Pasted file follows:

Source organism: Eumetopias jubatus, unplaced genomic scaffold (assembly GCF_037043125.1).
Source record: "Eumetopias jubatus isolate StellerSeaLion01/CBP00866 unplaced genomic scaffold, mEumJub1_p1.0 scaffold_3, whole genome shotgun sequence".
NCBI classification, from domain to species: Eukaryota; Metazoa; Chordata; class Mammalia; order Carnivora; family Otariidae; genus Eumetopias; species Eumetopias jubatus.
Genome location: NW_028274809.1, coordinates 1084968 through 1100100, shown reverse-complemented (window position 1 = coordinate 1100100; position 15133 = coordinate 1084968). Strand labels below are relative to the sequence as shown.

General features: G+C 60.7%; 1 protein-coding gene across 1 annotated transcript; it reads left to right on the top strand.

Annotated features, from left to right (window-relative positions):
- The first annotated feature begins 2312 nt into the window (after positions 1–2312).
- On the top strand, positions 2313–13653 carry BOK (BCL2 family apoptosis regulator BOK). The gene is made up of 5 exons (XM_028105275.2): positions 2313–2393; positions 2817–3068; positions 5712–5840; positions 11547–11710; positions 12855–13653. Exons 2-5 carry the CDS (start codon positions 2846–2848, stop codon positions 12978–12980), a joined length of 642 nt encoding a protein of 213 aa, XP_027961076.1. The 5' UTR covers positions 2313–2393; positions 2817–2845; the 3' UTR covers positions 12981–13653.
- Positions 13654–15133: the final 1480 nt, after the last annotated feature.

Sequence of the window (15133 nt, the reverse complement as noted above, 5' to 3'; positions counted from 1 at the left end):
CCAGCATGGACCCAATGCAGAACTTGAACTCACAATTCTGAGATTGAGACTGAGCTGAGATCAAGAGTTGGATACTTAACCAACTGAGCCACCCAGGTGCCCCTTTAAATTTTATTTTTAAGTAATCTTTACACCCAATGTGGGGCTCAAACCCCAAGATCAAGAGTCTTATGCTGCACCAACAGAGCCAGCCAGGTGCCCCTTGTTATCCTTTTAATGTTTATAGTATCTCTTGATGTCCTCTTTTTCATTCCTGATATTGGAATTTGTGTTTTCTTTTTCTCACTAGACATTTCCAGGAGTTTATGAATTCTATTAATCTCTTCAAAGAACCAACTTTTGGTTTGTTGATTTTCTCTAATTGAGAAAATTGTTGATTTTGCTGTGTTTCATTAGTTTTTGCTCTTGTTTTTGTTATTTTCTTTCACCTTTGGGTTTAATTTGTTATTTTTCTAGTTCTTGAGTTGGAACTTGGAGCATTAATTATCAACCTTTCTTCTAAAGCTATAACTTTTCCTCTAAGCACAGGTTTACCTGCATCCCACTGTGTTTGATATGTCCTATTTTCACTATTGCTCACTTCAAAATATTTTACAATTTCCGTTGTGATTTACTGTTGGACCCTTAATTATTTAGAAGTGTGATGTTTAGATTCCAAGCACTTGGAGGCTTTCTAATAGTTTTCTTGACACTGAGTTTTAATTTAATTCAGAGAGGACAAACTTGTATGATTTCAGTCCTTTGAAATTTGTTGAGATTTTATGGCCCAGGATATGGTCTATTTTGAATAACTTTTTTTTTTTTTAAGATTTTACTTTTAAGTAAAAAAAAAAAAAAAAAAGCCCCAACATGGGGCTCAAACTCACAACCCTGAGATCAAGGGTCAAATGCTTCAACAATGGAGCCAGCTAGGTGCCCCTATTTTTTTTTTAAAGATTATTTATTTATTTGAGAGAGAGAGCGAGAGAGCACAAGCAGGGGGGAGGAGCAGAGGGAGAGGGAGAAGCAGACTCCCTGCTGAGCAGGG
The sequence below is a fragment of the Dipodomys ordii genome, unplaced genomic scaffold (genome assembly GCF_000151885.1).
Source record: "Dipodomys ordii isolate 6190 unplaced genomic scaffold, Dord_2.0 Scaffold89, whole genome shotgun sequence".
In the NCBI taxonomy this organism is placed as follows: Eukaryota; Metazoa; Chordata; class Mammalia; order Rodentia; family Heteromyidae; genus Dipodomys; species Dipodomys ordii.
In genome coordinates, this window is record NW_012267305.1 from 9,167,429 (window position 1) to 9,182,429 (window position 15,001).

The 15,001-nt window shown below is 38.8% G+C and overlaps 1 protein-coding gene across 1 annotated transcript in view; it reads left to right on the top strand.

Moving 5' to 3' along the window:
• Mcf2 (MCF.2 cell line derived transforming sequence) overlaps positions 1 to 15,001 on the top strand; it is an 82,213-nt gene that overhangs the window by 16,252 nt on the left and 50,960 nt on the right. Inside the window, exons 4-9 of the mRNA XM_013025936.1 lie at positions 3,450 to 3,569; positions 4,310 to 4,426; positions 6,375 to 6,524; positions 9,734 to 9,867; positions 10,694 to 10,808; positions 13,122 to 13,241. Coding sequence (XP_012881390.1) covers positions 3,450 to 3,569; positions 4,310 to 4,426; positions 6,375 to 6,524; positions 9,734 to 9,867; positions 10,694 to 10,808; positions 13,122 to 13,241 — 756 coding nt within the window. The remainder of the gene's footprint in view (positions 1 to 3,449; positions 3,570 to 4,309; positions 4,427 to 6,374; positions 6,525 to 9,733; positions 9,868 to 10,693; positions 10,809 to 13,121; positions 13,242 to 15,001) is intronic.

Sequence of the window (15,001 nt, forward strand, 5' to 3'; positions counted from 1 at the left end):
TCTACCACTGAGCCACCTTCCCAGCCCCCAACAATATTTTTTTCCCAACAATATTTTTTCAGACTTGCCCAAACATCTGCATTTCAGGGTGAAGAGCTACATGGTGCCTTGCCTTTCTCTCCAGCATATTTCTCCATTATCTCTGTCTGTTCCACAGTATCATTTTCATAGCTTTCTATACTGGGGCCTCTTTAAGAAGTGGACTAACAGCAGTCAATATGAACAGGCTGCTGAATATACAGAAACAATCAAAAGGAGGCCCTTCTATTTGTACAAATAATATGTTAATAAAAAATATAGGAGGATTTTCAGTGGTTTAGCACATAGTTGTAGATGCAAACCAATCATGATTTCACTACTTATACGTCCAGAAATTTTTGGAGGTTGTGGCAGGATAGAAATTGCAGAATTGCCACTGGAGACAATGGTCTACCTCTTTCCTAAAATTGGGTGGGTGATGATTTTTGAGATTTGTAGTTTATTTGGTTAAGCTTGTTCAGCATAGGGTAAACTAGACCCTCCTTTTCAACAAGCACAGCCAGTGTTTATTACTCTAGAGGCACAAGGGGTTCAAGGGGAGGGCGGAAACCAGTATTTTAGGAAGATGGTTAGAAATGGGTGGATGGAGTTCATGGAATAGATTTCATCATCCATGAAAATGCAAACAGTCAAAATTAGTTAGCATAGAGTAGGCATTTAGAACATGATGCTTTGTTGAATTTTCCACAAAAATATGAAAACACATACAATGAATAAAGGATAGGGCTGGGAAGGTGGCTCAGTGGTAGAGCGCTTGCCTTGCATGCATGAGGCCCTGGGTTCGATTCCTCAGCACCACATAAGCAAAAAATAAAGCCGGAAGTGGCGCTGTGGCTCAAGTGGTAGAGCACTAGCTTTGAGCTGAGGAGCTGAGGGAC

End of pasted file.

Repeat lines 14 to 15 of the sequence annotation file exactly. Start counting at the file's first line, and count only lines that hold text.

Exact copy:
In the NCBI taxonomy this organism is placed as follows: Eukaryota; Metazoa; Chordata; class Mammalia; order Rodentia; family Heteromyidae; genus Dipodomys; species Dipodomys ordii.
In genome coordinates, this window is record NW_012267305.1 from 9,167,429 (window position 1) to 9,182,429 (window position 15,001).